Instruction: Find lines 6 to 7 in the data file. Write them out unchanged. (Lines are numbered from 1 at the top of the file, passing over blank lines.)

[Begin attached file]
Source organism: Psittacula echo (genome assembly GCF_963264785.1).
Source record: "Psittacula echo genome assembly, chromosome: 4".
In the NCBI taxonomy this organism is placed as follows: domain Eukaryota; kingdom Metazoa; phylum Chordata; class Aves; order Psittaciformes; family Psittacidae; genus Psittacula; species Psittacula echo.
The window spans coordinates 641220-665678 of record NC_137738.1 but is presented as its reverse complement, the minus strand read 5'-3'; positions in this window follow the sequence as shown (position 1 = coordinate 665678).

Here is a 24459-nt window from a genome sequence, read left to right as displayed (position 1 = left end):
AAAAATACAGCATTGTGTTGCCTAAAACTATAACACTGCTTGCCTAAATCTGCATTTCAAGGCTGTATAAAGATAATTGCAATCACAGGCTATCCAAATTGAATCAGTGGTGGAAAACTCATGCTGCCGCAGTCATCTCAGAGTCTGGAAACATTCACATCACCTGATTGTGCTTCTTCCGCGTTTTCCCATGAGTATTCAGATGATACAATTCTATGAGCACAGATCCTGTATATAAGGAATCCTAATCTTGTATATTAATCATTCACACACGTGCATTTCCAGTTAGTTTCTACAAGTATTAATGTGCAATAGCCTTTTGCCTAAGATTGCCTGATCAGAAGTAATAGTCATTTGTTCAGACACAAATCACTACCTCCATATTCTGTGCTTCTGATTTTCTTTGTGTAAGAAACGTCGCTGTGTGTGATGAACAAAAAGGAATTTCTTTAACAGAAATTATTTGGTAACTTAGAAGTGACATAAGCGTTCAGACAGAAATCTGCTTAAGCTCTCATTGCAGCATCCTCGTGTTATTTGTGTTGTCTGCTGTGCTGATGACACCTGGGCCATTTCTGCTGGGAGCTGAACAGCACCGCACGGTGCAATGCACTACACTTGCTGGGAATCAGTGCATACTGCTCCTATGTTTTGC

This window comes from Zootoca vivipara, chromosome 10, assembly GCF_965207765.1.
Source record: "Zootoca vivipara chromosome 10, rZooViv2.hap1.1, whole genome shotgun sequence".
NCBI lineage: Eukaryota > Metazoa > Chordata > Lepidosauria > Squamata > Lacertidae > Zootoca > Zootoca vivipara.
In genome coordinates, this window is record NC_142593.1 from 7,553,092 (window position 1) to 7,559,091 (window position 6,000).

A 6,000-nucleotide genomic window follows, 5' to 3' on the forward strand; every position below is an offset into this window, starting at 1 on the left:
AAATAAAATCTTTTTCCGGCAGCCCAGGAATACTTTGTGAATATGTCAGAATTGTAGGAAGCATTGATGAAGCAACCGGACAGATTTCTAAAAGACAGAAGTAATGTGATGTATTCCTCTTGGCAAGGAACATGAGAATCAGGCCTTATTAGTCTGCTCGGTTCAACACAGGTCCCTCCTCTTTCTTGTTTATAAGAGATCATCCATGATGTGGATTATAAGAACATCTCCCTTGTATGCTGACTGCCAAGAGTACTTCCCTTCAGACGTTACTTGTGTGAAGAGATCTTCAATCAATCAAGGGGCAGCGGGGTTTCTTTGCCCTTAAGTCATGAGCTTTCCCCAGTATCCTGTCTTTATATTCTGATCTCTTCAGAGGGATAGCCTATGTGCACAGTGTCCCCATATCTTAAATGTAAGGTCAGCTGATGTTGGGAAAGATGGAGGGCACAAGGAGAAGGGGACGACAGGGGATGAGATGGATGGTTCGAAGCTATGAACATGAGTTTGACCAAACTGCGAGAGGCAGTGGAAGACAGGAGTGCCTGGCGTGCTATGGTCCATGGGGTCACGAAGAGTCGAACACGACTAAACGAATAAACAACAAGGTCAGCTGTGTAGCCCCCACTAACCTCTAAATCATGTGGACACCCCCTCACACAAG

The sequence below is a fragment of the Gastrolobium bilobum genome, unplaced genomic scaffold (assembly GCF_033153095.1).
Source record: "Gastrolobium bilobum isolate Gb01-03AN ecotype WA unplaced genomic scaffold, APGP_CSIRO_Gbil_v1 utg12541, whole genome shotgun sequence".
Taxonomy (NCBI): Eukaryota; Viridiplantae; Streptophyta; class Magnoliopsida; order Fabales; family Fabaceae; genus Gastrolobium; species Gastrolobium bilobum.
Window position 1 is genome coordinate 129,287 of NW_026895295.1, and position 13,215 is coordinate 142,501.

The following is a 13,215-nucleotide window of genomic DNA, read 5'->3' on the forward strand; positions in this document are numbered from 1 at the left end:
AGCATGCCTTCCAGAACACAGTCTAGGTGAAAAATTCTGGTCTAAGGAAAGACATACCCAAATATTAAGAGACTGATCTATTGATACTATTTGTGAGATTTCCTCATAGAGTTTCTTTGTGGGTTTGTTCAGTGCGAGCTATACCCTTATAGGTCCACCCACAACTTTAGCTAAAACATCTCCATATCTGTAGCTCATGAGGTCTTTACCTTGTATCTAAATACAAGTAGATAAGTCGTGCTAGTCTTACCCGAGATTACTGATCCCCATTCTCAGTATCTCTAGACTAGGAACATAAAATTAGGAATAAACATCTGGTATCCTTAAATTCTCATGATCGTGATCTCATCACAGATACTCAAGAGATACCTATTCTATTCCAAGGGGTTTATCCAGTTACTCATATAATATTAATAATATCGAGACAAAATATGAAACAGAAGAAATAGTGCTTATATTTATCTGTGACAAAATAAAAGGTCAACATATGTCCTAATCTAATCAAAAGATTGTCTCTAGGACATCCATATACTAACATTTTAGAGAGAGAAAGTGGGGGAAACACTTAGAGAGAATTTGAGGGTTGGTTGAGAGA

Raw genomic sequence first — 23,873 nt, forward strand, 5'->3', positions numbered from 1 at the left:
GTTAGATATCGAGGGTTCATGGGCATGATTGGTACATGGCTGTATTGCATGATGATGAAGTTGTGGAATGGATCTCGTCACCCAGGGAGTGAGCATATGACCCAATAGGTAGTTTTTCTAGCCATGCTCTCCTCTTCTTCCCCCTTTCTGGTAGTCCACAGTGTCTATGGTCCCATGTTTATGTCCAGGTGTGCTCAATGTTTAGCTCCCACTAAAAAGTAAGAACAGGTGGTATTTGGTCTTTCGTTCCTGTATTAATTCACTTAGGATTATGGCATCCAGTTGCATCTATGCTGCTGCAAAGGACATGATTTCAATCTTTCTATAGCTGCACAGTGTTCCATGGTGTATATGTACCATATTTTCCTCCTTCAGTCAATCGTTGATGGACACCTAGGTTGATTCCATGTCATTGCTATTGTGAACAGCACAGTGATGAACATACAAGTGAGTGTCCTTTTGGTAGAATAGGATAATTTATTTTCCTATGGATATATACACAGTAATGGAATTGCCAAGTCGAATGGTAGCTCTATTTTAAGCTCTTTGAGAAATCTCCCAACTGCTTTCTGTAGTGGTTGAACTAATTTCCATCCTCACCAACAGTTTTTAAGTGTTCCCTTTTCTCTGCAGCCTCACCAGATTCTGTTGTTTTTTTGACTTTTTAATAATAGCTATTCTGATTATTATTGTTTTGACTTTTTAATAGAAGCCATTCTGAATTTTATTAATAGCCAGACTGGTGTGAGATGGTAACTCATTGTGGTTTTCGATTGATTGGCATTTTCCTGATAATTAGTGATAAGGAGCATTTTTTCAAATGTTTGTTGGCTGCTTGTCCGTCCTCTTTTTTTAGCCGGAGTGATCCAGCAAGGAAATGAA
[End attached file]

AAAAATACAGCATTGTGTTGCCTAAAACTATAACACTGCTTGCCTAAATCTGCATTTCAAGGCTGTATAAAGATAATTGCAATCACAGGCTATCCAAATTGAATCAGTGGTGGAAAACTCATGCTGCCGCAGTCATCTCAGAGTCTGGAAACATTCACATCACCTGATTGTGCTTCTTCCGCGTTTTCCCATGAGTATTCAGATGATACAATTCTATGAGCACAGATCCTGTATATAAGGAATCCTAATCTTGTATATTAATCATTCACACACGTGCATTTCCAGTTAGTTTCTACAAGTATTAATGTGCAATAGCCTTTTGCCTAAGATTGCCTGATCAGAAGTAATAGTCATTTGTTCAGACACAAATCACTACCTCCATATTCTGTGCTTCTGATTTTCTTTGTGTAAGAAACGTCGCTGTGTGTGATGAACAAAAAGGAATTTCTTTAACAGAAATTATTTGGTAACTTAGAAGTGACATAAGCGTTCAGACAGAAATCTGCTTAAGCTCTCATTGCAGCATCCTCGTGTTATTTGTGTTGTCTGCTGTGCTGATGACACCTGGGCCATTTCTGCTGGGAGCTGAACAGCACCGCACGGTGCAATGCACTACACTTGCTGGGAATCAGTGCATACTGCTCCTATGTTTTGC

This window comes from Zootoca vivipara, chromosome 10, assembly GCF_965207765.1.